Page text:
We had a delivery of logs this morning and, singledom introducing a whole new desire to shape up and get fit, I stuck my headphones on – Whitesnake, Alice Cooper and Biffy Clyro – and threw myself into the log heap.
As I worked up a sweat, stacking them against the side of the house, I couldn’t help but be reminded of a cold January Saturday in 1986, when several friends and I caught the bus to Romford to watch a film that epitomises the Hollywood of 80s America: Rocky IV. I’d been seduced by the idea of America years before, Star Wars, Raiders, the A-Team, the Dukes of Hazzard, T J Hooker, Star Trek etc all doing exactly what they were supposed to do and brain-washing me into believing that only American things were real and “proper”. As ever, as an overly impressionable 14 year-old, I was blown away and Rock IV was my new best movie of all time.
Of course, having seen it several times since, through the boring filter of being “all growed up”, it is a crap film with some cheesily memorable moments that capture something that appeals to single blokes with an ab obsession – and those with a fascination for Hollywood grotesque. It also captures – as it was designed to do – the geo-politics of the day, with a ruthless, towering Russian pitted against the smaller American hero. Along the way, Ivan Drago (could you make up a more evil-sounding Russian name?!) kills Rocky’s friend, the famous Apollo Creed (introduced by a Spandex-suited James Brown in one of the most over-the-top character entrances ever), and so loyalty, honour and revenge are all qualities tested to Hollywood destruction.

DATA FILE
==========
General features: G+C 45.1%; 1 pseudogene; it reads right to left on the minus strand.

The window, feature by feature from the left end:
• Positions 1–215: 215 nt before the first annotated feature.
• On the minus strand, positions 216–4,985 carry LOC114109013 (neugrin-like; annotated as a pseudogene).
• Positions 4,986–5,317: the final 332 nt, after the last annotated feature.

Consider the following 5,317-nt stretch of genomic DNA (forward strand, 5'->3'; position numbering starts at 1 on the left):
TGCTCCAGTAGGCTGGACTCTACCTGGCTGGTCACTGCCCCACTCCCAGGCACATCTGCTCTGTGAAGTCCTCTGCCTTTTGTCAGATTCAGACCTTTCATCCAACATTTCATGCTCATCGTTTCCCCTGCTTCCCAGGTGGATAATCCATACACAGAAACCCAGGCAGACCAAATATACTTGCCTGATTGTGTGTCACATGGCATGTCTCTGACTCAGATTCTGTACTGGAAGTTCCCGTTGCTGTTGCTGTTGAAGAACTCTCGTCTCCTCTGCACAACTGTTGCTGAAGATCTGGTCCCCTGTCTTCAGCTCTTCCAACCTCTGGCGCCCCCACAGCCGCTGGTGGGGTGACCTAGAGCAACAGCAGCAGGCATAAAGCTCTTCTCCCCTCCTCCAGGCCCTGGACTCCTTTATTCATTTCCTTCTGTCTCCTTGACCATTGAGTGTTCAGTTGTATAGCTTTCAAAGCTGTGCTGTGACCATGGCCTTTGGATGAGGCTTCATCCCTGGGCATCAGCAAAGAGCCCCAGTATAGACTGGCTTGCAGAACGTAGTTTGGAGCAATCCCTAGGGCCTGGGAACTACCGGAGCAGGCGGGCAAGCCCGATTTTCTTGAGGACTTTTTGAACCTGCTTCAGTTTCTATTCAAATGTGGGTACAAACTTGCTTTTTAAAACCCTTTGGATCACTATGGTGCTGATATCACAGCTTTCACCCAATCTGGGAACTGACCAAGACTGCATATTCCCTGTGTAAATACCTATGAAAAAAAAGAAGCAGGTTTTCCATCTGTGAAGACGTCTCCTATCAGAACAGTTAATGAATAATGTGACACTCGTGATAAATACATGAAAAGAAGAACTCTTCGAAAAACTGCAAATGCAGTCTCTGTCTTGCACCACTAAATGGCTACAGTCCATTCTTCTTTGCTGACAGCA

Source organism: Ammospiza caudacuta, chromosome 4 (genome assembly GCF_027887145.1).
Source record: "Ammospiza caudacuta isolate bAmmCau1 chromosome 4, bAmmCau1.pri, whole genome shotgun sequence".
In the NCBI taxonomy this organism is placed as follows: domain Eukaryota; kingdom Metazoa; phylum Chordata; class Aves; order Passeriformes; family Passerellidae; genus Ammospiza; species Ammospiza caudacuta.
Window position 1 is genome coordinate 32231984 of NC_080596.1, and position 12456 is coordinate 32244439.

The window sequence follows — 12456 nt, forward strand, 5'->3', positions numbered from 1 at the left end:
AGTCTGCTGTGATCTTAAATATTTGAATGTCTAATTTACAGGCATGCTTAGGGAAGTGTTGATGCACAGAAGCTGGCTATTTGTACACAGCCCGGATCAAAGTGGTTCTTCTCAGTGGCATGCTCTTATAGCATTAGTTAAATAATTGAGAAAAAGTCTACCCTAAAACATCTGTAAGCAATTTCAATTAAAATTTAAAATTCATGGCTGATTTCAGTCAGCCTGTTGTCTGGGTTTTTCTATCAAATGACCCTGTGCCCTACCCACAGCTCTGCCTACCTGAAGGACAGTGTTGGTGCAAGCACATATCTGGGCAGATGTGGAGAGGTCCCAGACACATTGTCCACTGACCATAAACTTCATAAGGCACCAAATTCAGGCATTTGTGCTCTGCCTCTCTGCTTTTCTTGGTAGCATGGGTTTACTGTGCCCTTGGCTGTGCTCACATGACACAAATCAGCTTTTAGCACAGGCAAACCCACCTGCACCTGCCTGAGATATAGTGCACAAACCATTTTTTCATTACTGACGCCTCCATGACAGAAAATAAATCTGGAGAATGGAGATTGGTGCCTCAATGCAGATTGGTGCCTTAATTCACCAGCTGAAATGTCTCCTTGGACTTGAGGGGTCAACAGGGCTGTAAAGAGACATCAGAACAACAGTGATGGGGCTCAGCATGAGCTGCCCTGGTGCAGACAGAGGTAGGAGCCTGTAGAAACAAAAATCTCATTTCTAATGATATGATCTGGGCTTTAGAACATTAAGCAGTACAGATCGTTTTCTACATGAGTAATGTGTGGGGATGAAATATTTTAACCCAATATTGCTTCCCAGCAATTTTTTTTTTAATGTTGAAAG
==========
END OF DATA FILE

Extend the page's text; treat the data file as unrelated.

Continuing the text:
So far, so cheesy, but the film does contain some clever cultural inversions, not least of all in the training montage, where the Russians are portrayed as being in possession of sports technology years ahead of its time (some twenty years, apparently, according to a paper entitled Rocky IV – Fight Medicine presented to the University of Texas Health Science Centre), whilst Rocky has to rely on a simple wood cabin in the wilds of Russia, felling trees, sawing timber, humping logs and running through the snow. And whilst the claims of some on the Interwebz that Rocky IV ended the Cold War are probably exaggerated, there is a certain amount of fun to be had in seeing the Politburo rise to cheer Rocky’s final speech:
[Addressing the Soviet crowd, translated into Russian line by line by announcer]
Rocky: During this fight, I’ve seen a lot of changing, in the way you feel about me, and in the way I feel about you. In here, there were two guys killing each other, but I guess that’s better than twenty million. I guess what I’m trying to say, is that if I can change, and you can change, everybody can change!
[loud applause, even by the Politburo]
There’s lots that could be said about Rocky IV as a propaganda film or even just as a reflection of the geo-political uncertainty of the time. Observations could be made about American insecurity, perceptions of Russia and that general staple of American culture (film in particular) of the individual pitted against the world – and winning.
In the end, though, I was thinking substitute Russian landscape-double Wyoming for Langdon Hills and a Hillcroft log-stack and hell, yeah, I could be Rocky, too!
Here are the two most iconic moments of that film as far as I am concerned: the entrance of Apollo Creed and Rocky’s training montage. Enjoy the 80s’ cheese.
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I agree. The anti-Russian theme is a little over the top but I still enjoyed it!